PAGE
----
S: Maybe an obvious question, but I kinda know where your band name came from, but why did you come up with it and what does it mean to you?

B: So Billy Batts is a character in the movie Goodfellas. It's really, like I said earlier, just references to movies and pop culture. Just shows we're big fans of that kind of stuff.

S: Would you say that's the 'theme' of the band?

B: Yeah, like all of our stuff. Like the first song on our new album "Gotta Leave". Have you ever seen the movie Better Off Dead?

S: Oh man, its been a minute, but yeah. *laughs*

B: The song is about the scene where the boy keeps going to the house to get his $2. Just little fun shit like that, all the time.

S: Is there a punk rock scene in Atlanta that has impacted you?

B: Yeah, In Atlanta, there's a really big street punk scene, an Oi! scene, and they were really accepting of us. Bill Johnston threw us on at 40 Fest back in 2019 before the whole Covid thing.

A: That's what put us on the map.

B: Yeah, it put us in front of a punk crowd. Before then we were playing around Atlanta, we were just not playing in front of the right people. And he gave us that, and everyone was accepting and since then, it kind of gave us a jump start to get cool gigs.

S: Do you feel like you've had to overcome challenges?

B: The biggest challenge, to me, is just scheduling stuff. We wanted to play shows and we always wind up finding a way. With school stuff, it's hard to find time but we all really want to get out on the road as much as possible.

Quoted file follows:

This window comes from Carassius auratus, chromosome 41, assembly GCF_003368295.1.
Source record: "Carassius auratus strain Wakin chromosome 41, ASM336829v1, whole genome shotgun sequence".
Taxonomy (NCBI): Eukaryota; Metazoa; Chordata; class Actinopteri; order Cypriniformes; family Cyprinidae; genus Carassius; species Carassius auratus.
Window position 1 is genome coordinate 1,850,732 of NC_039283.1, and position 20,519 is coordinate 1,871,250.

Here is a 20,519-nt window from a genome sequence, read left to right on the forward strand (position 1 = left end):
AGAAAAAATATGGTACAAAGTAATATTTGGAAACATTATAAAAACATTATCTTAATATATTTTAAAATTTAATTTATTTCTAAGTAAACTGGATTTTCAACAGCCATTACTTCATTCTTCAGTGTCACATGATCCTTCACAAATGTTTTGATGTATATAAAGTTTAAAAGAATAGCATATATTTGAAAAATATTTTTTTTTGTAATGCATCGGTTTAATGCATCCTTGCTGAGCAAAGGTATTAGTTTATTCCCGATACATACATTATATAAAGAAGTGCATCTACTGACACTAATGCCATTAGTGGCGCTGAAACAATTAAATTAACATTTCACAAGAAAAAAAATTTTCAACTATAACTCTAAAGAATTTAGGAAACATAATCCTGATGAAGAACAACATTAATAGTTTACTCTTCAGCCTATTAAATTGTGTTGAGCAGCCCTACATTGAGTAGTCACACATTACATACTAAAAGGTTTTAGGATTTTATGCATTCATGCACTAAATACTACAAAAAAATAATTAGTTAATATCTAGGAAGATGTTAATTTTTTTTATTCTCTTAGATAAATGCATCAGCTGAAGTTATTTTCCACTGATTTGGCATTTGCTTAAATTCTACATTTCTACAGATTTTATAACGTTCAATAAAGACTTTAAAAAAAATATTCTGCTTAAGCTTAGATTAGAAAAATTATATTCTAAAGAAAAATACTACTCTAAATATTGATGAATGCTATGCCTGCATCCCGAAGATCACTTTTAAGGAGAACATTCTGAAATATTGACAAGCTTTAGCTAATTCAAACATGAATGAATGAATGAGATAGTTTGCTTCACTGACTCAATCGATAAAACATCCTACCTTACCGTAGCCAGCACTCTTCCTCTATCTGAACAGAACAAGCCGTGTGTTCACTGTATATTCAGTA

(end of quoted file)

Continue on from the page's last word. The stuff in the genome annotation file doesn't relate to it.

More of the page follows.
S: What's been your favorite moment or experience as a band?

B: Playing with the Queers and the Dwarves was probably just one of hte coolest shows we've played.

A: Yeah. I had fun at that show.

B: The place was sold-out, playing in Ohio, you know a place that's not our home-town. Everyone's going crazy. I'd say the cooler experience might've been when we went back to Ohio playing a different place and we had like 30-40 people coming to see us! People saying they saw us at the last show and we came to see yall again. I know that's just one moment but going back out on the road and people coming back to see you, even if it's just one person, just because they wanted to see US. To me, that's awesome. And probably the coolest part to doing this, is all the offstage stuff. Hanging out with Symptoms or Rick [Burick] from Geared Four Productions. Rick's like one of our best friends now.

S: A great guy!

B: We stay at his house with him in Charleston and hang out with him whenever we're in South Carolina. So the coolest part may be all the connections you're getting to make. So he's our best friend anad we hang out all the time. We got to form this relationship with him and Symptoms. So that's the best part, the community aspect of punk rock.

S: Do you think you can stay true to punk rock and still experiment or push boundaries?

B: I think so. I always think back to like the early punk stuff, like back in the CBGB days, like TELEVISION, the Ramones, BLONDIE, the TALKING HEADS. That's what was considered punk.